I just returned from a week in Minnesota, about which Swedish writer and feminist activist Fredrika Bremer wrote way back in the 1850s, “What a glorious new Scandinavia might not Minnesota become.”
Minnesota did become that new Scandinavia, with hundreds of thousands of Swedish, Norwegian, Danish, Finnish and Icelandic immigrants settling there during many decades up until 1930. Today, 32 percent of Minnesota’s 5.4 million people are of Scandinavian descent, an important part of Minnesota’s legacy and an important part of modern Minnesota.
Winter still covers the ground in the upper Midwest, just south of the Canadian border, with piles of dirty snow along the roads and icy and treacherous sidewalks—just like it used to be in my childhood’s Stockholm. The air is crisp and biting, unlike where I now live, in Washington, D.C. And by this time of the year, everyone longs for spring.
But a quick look at the Twin Cities—Minneapolis and St. Paul—does not otherwise reveal many similarities with Stockholm between Lake Mälaren and the Baltic Sea, although the Mississippi River meanders impressively through the two cities. A sign at the airport says, for some reason, “Sköl,” which, of course, does not exist in Swedish. Famous restaurant Aquavit from New York City opened there a decade or so ago, but had to close a few years later.
A new restaurant, The Bachelor Farmer opened last year. According to the New York Times, it “has given Scandinavian food a much needed adrenaline shot." It’s a modern, friendly place, and very difficult to get a table. It seems that Minnesotans like what they serve—appetizers like “bibb lettuces, aged goat’s milk cheese, cider vinegar, walnuts” or “crispy oyster mushrooms, roasted celery root, crème fraîche, apple, rosemary” and toast with “split pea purée, whipped crème fraîche, pickled golden beets, almonds, buckwheat honey” and entrées like “poached eggs, beluga lentils, roasted butternut squash, leeks, sweet potato” and “stuffed rabbit leg, white bean ragoût, glazed cipollini onions.”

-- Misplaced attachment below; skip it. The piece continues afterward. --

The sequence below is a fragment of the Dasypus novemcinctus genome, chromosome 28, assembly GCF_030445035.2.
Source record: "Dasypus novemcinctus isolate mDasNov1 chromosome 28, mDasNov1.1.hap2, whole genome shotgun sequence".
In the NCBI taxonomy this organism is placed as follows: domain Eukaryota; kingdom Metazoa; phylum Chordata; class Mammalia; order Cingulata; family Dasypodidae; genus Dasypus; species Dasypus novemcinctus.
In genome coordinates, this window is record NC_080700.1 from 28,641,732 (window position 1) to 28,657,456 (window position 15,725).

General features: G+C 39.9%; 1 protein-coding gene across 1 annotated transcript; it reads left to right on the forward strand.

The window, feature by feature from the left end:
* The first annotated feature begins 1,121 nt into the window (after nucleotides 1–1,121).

That’s a long way from traditional Scandinavian cuisine, like gravlax, herring, meatballs or Västerbotten cheese. To find that, one has to go to Fika—the modern, new restaurant in the American Swedish Institute’s (ASI) splendid new wing, the Nelson Cultural Center. It opened last year next to the classic mansion that Swedish newspaper publisher Swan Turnblad donated in 1929 to what eventually became the American Swedish Institute.
What a site it all is, dominating Park Avenue in the middle of Minneapolis, to the envy of the Norwegians, who are still discussing, after many years, how they can create something similar … ASI director Bruce Karstadt is rightly proud and excited about his institute’s future.
In the search for Minnesota’s Scandinavian legacy, Scandinavian Studies programs are alive and well at several universities and Swedish language classes in Kjerstin Moody’s classes at Gustavus Adolphus College in St. Peter, about an hour south of the Twin Cities, and in Lena Norrman’s classes at the University of Minnesota in Minneapolis have plenty of students. And their knowledge of Swedish is impressive.
But maybe the most obvious proof of Minnesota’s Scandinavian heritage is found at the gorgeous State Capitol in St. Paul, designed by the prominent architect Cass Gilbert, who also designed the U.S. Supreme Court building in Washington, D.C. The three big statues in front of the Capitol’s entrance are of Governors Knute Nelson, born in Norway, Swedish-American John A. Johnson, and Floyd B. Olson, the legendary Depression leader. And inside, the halls are filled with the portraits of previous governors—John Lind and Adolph O. Eberhart, both born in Sweden, and of a long series of Norwegian-, Swedish-, and Danish-Americans by the name of Anderson, Andersen, Benson, Burnquist, Christianson, Rolvaag, Petersen and Arne Carlson.
After Carlson, Minnesota has been led by Jesse Ventura, Tim Pawlenty, and now Mark Dayton—none of whom have Scandinavian roots. But there is still hope.…

By Klas Bergman